Those who look through the viewfinder of the Panasonic GX8 with their right eye do not end up with their noses against the screen on the back of the camera. With most other system cameras, where the viewfinder is in the middle, that is the case. If a camera has a touchscreen and a viewfinder in the middle, then you unintentionally take a picture as soon as your nose touches the screen. The Panasonic GX8 is solidly built, has a distinguished appearance and sits rock-steady in your hand. The image quality—including 4K video—is triumphant. For street photographers on a budget, the GX7—Good Stuff! Award winner from last year—is recommended, because the price of this camera dropped significantly with the arrival of the GX8, while the image quality and the ease of use remain the same.
Surprise of 2015: image quality of a 1-inch sensor:
Nikon 1 = most compact system camera system
The surprise of 2015 was, as far as I’m concerned, the high image quality of modern 1-inch sensors.
In theory, a larger sensor should have a better signal-to-noise ratio than a small sensor, since with a larger surface you can capture more light and thus have less trouble with noise. In practice, you do not always see that, because the quality of the sensor differs by manufacturer. Several of the most modern cameras (Sony A7R MK2, Samsung NX500, Samsung NX1, Nikon J5) have, for example, a Back Side Illuminated (BSI) sensor, with which the individual pixels capture more light than on traditional CMOS sensors. But the noise suppression and the application of micro-lenses on the sensors also differ per manufacturer, so that a small sensor from one manufacturer can be (nearly) as good as a larger sensor from another manufacturer. That is one of the reasons why we assess the image quality of cameras and lenses in the same way, regardless of the sensor size.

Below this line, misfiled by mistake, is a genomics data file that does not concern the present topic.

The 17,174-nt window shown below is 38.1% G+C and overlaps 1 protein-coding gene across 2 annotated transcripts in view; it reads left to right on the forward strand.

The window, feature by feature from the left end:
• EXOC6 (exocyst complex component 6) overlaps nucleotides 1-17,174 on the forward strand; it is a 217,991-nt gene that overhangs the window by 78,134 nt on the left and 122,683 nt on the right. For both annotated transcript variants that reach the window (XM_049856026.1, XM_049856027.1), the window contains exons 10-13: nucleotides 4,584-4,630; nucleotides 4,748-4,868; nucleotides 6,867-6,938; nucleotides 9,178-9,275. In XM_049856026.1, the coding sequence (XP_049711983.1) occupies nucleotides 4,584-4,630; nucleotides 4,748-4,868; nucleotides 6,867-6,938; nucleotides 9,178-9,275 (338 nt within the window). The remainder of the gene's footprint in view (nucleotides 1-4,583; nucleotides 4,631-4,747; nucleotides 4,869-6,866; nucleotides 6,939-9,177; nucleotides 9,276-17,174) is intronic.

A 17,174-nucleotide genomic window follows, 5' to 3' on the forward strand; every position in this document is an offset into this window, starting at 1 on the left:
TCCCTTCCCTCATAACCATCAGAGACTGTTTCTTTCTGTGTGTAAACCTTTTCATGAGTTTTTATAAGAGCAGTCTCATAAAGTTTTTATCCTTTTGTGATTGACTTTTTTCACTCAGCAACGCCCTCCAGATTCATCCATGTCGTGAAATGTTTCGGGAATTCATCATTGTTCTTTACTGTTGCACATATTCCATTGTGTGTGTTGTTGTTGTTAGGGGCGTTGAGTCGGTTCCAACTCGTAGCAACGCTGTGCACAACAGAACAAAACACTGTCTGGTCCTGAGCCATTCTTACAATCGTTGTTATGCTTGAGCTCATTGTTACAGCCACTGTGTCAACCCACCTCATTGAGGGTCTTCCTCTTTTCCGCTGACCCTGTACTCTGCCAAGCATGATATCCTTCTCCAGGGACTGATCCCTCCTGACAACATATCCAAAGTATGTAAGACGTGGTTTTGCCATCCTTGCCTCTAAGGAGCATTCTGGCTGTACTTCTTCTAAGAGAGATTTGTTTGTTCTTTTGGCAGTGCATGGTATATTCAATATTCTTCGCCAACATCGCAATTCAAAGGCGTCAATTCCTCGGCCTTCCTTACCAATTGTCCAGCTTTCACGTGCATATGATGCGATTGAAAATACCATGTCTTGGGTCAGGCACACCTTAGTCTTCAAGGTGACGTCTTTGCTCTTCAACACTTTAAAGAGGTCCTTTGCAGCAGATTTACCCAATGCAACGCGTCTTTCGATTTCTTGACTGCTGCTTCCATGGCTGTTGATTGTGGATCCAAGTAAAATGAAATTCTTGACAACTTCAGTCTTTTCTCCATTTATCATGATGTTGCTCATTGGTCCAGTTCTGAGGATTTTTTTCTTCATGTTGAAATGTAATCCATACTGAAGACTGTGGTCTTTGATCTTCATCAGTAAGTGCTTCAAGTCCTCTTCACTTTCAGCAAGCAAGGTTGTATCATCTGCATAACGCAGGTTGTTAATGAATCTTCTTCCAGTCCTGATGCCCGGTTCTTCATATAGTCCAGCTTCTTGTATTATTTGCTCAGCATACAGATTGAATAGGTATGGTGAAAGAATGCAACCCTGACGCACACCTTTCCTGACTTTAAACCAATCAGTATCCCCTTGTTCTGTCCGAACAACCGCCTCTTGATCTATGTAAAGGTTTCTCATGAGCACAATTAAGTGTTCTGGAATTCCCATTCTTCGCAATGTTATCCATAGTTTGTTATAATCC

We have so far only reviewed system cameras (cameras with interchangeable lenses) with a full-frame (24 x 36 mm), APS-C/DX (~15 x 22 mm), micro-43 (17 x 13 mm) or 1-inch (13 x 9 mm) sensor. The first Nikon 1 cameras—with the smallest sensors that we have tested—are at the bottom in our list of reviews. Older cameras like the Nikon V1 and J3 offer remarkably better image quality than most compact cameras with a fixed lens and a sensor of 8 by 6 mm or smart phones with an even smaller sensor. Even so, the older Nikon 1 cameras are at the bottom in our list of reviews, because the image quality of the larger cameras with larger sensors is higher. Certainly above 400 ISO you see the differences.
But technology is not standing still. In 2015, we reviewed two cameras with a 1-inch sensor—the Panasononic FZ1000 and the Nikon J5—for which the image quality is surprisingly good. In particular for photographers who seldom make use of 1600 ISO or more, they can choose a much more compact camera without worrying about too much noise. Anyone who was satisfied a few years ago with the image quality of an SLR camera gets the same quality from the Nikon J5 with a much smaller camera and equally smaller lenses. The auto focus of the Nikon 1 is faster and more accurate than the AF of SLR cameras from a few years ago. Who would have expected that to be possible then?